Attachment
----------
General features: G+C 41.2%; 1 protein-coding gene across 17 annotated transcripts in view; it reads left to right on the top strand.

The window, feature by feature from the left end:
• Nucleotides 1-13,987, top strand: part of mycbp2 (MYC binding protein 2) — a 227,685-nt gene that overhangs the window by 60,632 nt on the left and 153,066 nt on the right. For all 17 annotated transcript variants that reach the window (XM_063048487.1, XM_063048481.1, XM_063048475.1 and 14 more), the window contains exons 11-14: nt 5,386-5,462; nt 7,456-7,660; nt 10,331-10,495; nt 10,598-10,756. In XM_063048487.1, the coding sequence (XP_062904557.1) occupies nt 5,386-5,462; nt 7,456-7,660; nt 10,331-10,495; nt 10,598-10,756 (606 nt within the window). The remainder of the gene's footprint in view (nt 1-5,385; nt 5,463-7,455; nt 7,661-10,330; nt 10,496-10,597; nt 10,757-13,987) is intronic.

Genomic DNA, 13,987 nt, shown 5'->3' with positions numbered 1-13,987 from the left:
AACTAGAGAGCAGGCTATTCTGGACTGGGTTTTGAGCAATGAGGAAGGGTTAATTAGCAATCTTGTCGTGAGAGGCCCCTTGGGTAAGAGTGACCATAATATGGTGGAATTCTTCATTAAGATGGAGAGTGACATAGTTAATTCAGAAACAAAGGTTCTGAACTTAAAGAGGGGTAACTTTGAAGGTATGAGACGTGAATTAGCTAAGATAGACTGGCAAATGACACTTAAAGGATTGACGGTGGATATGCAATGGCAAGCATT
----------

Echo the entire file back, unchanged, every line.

General features: G+C 41.2%; 1 protein-coding gene across 17 annotated transcripts in view; it reads left to right on the top strand.

The window, feature by feature from the left end:
• Nucleotides 1-13,987, top strand: part of mycbp2 (MYC binding protein 2) — a 227,685-nt gene that overhangs the window by 60,632 nt on the left and 153,066 nt on the right. For all 17 annotated transcript variants that reach the window (XM_063048487.1, XM_063048481.1, XM_063048475.1 and 14 more), the window contains exons 11-14: nt 5,386-5,462; nt 7,456-7,660; nt 10,331-10,495; nt 10,598-10,756. In XM_063048487.1, the coding sequence (XP_062904557.1) occupies nt 5,386-5,462; nt 7,456-7,660; nt 10,331-10,495; nt 10,598-10,756 (606 nt within the window). The remainder of the gene's footprint in view (nt 1-5,385; nt 5,463-7,455; nt 7,661-10,330; nt 10,496-10,597; nt 10,757-13,987) is intronic.

Genomic DNA, 13,987 nt, shown 5'->3' with positions numbered 1-13,987 from the left:
AACTAGAGAGCAGGCTATTCTGGACTGGGTTTTGAGCAATGAGGAAGGGTTAATTAGCAATCTTGTCGTGAGAGGCCCCTTGGGTAAGAGTGACCATAATATGGTGGAATTCTTCATTAAGATGGAGAGTGACATAGTTAATTCAGAAACAAAGGTTCTGAACTTAAAGAGGGGTAACTTTGAAGGTATGAGACGTGAATTAGCTAAGATAGACTGGCAAATGACACTTAAAGGATTGACGGTGGATATGCAATGGCAAGCATT